Letting out a small moan Livi gingerly rolls over on her side adjusting herself into a sitting position her arms supporting her weight behind her This sentence reads as a little too wordy with many descriptions and movements. Perhaps condense to: ‘Livi rolls over and sits, her arms supporting her weight.’ or similar. Livi feels anger she never had before. Instead of telling the reader that she feels anger, show them. Perhaps: ‘Her hands balled into fists. Heat surged into her face and her body stiffened.’ Or similar
I wish Betty stays far away, Livi thought. Perhaps make this thought stronger to really drive home how much hate Livi has for Betty. Would she wish Betty would die? Say she hates her? Also, delete the tag ‘I thought’ as the italics show it's her inner thoughts.
It happens so quickly Livi wasn’t expecting it. Perhaps delete as this isn’t necessary to tell the reader. Simply show how the wind picks up, etc., as in the following sentence. The air starts to Perhaps delete ‘starts to’ and simple show the wind whistling as this is stronger and more active whistle sending paper taped at the wall goes flying down the hall. The smirk on Betty’s face starts falling down her face Delete ‘down her face’ as the reader knows where the smirk is already and falling suggests the movement is in a downward direction. The lockers start opening and closing. Betty wasn’t expecting this This slips from Livi’s to Betty’s point of view. Perhaps revise for consistency: ‘Betty's eyes widened as she flew through the air, crashing on the other side of the hallway.’ or similar next when something sends her flying in the air across the other side of the hall landing with a loud crash.
“Fighting in the hallway,” a teacher said. Why would the teacher make this statement? Should this be a question? Otherwise, would the teacher say: ‘No fighting in the hallway.’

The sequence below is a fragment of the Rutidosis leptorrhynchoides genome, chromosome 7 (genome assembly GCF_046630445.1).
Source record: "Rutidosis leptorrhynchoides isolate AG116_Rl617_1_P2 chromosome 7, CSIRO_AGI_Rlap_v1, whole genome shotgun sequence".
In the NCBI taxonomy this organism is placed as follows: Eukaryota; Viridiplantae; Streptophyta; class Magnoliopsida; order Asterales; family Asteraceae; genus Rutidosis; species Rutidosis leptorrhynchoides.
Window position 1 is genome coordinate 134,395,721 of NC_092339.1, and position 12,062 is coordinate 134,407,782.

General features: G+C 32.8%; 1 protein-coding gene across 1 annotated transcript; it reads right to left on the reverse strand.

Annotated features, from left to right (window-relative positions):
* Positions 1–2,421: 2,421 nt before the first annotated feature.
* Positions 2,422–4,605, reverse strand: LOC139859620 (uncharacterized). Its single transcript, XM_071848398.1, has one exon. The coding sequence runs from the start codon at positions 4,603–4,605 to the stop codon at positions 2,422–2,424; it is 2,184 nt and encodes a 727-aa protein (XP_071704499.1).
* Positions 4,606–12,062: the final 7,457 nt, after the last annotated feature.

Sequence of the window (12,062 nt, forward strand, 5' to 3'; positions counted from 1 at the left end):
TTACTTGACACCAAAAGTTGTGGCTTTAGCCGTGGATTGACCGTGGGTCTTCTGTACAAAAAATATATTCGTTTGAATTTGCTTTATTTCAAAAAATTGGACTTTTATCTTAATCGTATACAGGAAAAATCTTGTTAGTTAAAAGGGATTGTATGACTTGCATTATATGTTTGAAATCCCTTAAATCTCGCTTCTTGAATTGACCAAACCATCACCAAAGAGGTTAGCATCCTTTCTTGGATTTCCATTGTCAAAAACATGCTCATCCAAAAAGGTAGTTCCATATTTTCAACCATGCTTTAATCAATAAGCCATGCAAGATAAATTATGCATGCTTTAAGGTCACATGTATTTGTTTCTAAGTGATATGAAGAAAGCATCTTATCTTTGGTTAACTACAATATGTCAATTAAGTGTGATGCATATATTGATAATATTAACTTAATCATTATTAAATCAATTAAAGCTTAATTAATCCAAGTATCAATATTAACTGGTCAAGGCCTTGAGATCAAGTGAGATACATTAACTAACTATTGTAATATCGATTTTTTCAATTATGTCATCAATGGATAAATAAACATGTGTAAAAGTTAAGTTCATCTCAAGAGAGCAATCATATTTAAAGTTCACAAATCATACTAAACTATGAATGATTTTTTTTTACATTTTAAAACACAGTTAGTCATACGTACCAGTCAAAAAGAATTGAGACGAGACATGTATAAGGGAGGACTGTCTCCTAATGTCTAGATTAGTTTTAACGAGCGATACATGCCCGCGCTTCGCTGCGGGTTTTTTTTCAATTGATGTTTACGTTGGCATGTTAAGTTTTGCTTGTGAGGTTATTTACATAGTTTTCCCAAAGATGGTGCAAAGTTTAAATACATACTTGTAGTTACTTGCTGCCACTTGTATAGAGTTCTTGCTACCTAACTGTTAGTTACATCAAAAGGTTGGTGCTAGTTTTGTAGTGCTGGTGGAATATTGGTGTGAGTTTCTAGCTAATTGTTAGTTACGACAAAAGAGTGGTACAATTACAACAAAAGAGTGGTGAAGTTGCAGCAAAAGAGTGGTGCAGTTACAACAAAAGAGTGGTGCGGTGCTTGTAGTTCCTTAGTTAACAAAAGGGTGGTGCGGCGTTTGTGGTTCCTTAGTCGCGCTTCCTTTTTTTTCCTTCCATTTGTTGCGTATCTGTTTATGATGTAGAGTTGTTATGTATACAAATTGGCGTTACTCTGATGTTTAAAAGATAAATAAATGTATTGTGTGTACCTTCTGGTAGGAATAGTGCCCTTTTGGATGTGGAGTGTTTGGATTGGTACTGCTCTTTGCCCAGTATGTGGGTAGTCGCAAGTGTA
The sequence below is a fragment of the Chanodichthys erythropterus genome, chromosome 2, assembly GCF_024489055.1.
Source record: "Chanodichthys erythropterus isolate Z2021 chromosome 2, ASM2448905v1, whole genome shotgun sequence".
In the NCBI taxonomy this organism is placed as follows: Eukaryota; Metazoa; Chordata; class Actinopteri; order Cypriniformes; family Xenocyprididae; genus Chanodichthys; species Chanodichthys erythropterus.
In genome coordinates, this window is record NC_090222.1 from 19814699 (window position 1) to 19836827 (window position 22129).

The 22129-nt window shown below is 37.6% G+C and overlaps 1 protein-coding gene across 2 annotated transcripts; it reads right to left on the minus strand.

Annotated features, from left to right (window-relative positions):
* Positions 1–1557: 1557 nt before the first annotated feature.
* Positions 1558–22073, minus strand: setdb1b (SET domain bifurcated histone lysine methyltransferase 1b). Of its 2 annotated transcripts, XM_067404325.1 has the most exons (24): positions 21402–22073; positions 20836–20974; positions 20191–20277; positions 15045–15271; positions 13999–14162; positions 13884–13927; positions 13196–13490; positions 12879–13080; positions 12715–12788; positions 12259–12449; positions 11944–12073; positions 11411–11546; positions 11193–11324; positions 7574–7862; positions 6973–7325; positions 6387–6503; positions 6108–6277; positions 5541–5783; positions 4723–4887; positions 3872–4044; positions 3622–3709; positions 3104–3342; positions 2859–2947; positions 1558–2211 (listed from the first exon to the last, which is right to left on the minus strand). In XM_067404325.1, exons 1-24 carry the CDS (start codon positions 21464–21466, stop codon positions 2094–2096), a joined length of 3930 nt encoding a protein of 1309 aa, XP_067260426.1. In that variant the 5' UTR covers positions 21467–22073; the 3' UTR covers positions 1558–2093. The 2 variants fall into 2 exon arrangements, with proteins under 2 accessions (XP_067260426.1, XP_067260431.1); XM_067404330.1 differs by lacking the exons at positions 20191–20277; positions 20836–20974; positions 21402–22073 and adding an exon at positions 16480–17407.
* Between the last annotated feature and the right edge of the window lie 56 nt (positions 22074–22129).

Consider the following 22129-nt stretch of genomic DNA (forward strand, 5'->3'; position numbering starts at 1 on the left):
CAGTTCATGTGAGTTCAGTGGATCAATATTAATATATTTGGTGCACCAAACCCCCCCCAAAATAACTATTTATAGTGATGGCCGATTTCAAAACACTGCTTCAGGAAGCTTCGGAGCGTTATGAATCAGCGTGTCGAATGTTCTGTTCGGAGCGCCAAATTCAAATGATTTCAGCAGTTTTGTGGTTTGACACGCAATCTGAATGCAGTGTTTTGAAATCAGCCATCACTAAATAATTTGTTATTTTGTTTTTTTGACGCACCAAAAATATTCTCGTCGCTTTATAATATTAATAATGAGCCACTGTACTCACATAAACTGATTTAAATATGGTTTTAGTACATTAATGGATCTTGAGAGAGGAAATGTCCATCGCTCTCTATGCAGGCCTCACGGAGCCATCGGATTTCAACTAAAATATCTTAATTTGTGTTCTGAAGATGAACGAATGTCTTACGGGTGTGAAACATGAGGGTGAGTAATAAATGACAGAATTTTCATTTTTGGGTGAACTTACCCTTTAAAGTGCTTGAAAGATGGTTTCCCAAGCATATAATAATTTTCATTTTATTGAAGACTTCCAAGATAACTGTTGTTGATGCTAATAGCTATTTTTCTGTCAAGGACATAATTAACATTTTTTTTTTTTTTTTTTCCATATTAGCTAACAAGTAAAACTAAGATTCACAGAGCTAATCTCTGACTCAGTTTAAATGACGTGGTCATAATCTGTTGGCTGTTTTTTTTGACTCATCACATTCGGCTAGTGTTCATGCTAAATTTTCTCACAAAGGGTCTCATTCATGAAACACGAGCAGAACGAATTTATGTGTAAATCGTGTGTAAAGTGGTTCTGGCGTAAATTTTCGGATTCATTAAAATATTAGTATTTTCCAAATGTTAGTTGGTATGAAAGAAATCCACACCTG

This is a strong start with action and a hint at some magic, which should definitely hook a reader. By adding in some inner thoughts and emotions to the writing, blended in naturally with the action and dialogue, this will allow the reader to make a stronger connection with the characters and allow for immediate tension to be built. The more you can show the characters, setting, and actions, the more engaging the story will be. Watch out for mixing past and present tense and be sure that each sentence makes sense and flows smoothly from one to the next as you revise.
So that's it! What do you think? Do you agree? Would you suggest anything different? Has this been helpful to you? Let us know in the comments below.
If you would like you first page critiqued here on the blog, anonymously and for free, then please forward the first 250 words of you manuscript to firstname.lastname@example.org now!
Fortnightly on Mondays, we live critique one writer's query letter or first 250 words of their manuscript. Every Wednesday & Saturday we bring you an edit tip of the day!